Mojo (Publisher) - p.1034 stars out of 5
-- "This rapacious live outing captures the Irish guitar hero at his Strat-battering best..."
All tracks have been digitally remastered.
Personnel: Rory Gallagher (vocals, guitar, harmonica); Lou Martin (keyboards); Rod De'Ath (drums, percussion).
Audio Remasterer: Tony Arnold .
Liner Note Authors: Charlie Stanford; Shu Tomioka.
Recording information: Belfast Ulster Hall (01/1974).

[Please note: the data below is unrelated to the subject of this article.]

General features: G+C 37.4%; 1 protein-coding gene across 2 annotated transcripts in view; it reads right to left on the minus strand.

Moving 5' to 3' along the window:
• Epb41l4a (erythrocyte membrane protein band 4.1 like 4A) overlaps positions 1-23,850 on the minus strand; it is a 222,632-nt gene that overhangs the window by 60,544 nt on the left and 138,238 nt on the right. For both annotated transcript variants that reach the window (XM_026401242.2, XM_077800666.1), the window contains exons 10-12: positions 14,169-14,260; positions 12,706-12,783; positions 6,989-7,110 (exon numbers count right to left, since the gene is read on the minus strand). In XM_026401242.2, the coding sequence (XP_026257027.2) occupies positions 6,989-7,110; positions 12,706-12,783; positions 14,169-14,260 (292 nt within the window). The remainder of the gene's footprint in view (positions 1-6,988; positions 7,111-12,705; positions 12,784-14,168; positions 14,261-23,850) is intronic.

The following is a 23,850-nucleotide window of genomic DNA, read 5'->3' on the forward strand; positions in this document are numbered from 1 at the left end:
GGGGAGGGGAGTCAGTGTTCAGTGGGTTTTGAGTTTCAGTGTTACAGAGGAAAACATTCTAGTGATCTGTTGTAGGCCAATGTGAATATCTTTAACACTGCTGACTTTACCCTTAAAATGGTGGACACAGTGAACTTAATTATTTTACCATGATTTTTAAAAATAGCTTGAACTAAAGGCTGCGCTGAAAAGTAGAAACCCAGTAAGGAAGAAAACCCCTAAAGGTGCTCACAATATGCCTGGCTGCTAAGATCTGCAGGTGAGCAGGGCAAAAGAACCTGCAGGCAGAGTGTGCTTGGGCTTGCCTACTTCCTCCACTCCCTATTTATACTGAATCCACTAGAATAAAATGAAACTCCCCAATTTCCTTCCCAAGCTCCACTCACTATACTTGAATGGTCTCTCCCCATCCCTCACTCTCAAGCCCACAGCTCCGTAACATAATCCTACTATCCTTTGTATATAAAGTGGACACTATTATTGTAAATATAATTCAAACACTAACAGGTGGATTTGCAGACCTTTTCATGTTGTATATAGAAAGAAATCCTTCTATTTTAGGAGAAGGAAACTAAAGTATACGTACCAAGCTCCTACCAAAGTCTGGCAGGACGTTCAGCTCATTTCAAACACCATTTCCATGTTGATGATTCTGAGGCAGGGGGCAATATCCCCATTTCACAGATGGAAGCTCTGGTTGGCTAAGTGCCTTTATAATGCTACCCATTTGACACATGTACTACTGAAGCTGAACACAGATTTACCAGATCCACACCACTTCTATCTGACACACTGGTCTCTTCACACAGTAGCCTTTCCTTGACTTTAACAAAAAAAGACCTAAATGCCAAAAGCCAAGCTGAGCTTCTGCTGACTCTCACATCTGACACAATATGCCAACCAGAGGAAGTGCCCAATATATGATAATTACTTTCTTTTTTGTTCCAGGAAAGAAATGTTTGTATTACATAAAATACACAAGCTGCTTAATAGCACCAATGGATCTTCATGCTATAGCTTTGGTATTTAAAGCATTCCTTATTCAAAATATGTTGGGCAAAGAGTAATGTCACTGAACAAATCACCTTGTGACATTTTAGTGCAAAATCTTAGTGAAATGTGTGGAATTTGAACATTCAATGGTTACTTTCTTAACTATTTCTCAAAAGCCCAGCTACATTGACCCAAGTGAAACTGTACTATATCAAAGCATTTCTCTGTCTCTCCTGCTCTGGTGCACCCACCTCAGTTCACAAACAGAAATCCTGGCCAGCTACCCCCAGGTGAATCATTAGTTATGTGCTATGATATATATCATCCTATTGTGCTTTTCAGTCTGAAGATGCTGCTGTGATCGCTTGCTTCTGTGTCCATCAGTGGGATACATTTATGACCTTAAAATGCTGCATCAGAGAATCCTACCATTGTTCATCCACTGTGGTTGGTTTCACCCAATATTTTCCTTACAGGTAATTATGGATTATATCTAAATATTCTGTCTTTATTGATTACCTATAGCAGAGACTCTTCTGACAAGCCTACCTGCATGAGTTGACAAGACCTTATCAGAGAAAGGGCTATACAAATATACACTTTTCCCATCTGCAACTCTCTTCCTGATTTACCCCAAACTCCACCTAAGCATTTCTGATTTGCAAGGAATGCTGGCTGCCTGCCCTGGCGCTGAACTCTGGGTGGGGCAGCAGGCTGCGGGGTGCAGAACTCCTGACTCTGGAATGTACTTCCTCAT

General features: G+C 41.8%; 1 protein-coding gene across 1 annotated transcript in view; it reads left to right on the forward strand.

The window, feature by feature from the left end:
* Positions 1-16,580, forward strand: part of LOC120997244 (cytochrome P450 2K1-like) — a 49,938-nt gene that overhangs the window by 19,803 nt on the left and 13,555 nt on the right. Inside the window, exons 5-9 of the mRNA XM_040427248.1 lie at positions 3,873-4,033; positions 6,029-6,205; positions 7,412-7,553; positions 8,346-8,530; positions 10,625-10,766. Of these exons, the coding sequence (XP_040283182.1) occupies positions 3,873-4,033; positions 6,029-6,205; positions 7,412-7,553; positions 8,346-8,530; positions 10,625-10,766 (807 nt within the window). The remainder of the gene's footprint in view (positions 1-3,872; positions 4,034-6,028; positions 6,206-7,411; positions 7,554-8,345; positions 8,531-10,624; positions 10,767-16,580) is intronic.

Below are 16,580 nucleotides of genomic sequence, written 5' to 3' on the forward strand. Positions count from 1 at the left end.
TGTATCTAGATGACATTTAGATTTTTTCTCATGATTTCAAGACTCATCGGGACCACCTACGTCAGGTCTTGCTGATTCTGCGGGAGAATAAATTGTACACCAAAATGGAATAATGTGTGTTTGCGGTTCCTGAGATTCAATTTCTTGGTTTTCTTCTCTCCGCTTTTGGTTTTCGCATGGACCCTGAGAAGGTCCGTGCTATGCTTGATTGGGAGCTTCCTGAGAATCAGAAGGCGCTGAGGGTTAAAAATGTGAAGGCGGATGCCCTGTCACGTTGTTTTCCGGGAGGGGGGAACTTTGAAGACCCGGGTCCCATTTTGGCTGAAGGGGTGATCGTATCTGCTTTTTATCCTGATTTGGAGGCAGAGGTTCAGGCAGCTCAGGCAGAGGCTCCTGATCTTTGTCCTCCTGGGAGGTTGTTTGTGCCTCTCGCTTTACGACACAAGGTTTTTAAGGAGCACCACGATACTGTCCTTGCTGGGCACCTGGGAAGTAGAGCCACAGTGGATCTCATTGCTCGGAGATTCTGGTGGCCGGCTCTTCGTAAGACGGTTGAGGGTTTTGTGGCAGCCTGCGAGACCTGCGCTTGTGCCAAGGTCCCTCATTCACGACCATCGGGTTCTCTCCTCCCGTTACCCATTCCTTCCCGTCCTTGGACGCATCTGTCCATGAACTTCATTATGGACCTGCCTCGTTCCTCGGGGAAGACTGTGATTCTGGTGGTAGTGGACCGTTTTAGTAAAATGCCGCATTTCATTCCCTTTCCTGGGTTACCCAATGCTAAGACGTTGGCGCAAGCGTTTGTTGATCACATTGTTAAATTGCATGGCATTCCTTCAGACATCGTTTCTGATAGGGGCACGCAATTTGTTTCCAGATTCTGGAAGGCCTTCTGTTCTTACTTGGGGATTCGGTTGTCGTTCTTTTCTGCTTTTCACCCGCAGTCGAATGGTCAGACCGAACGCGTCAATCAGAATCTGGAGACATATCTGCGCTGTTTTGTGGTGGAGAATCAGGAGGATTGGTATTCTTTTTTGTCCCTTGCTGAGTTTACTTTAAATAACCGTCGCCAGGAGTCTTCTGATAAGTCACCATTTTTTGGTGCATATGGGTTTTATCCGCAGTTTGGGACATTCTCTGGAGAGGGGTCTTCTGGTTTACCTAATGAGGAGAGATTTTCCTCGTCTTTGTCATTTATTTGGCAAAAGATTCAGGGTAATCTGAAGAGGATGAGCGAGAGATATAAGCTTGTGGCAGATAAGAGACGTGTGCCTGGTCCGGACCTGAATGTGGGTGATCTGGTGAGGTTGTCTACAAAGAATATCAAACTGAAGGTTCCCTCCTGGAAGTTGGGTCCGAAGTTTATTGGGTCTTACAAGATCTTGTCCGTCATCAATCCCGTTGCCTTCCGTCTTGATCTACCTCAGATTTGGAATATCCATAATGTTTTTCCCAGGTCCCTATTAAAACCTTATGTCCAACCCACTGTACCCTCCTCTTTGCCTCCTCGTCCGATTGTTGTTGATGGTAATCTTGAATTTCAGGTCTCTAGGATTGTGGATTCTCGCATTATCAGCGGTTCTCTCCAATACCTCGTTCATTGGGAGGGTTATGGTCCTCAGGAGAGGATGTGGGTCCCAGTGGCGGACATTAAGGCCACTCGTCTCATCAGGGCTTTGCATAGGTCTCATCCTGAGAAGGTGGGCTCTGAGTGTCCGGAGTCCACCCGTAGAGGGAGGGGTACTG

The companion piece to director Tony Palmer's documentary of the same name, Irish Tour 1974 was recorded that January in Belfast, Dublin, and Cork at a time when precious few performers -- Irish or otherwise -- were even dreaming of touring the trouble-torn island. Northern Ireland, in particular, was a rock & roll no-go area, but Gallagher never turned his back on the province and was rewarded with what history recalls as some of his best-ever gigs. Irish Tour 1974, in turn, captures some of his finest known live recordings and, while it's impossible to tell which songs were recorded where, across nine in-concert recordings (plus one after-hours jam session, "Back on My Stompin' Ground"), the energy crackling from stage to stalls and back again packs an intensity that few live albums -- Gallagher's own others among them -- can match. Highlights of a stunning set include dramatic takes on Muddy Waters' "I Wonder Who" and Tony Joe White's "As the Crow Flies," a raw acoustic rendering that is nevertheless totally electrifying. A frustratingly brief snip of the classic Shadows-style "Maritime" (aka "Just a Little Bit") plays the album out in anthemic style and then, of course, there's "Walk on Hot Coals," a marathon excursion that posterity has decreed Gallagher's most popular and accomplished statement -- a status that Irish Tour 1974 does nothing to contradict. It's foolish playing favorites, however. Even more than Gallagher's earlier (1972) Live in Europe album, Irish Tour 1974 confirms Gallagher not simply as the greatest bluesman Ireland ever knew, but as one of the island's greatest-ever performers. The 1999 remaster adds nothing in the way of bonus material (shame), but greatly improves the sound quality. ~ Dave Thompson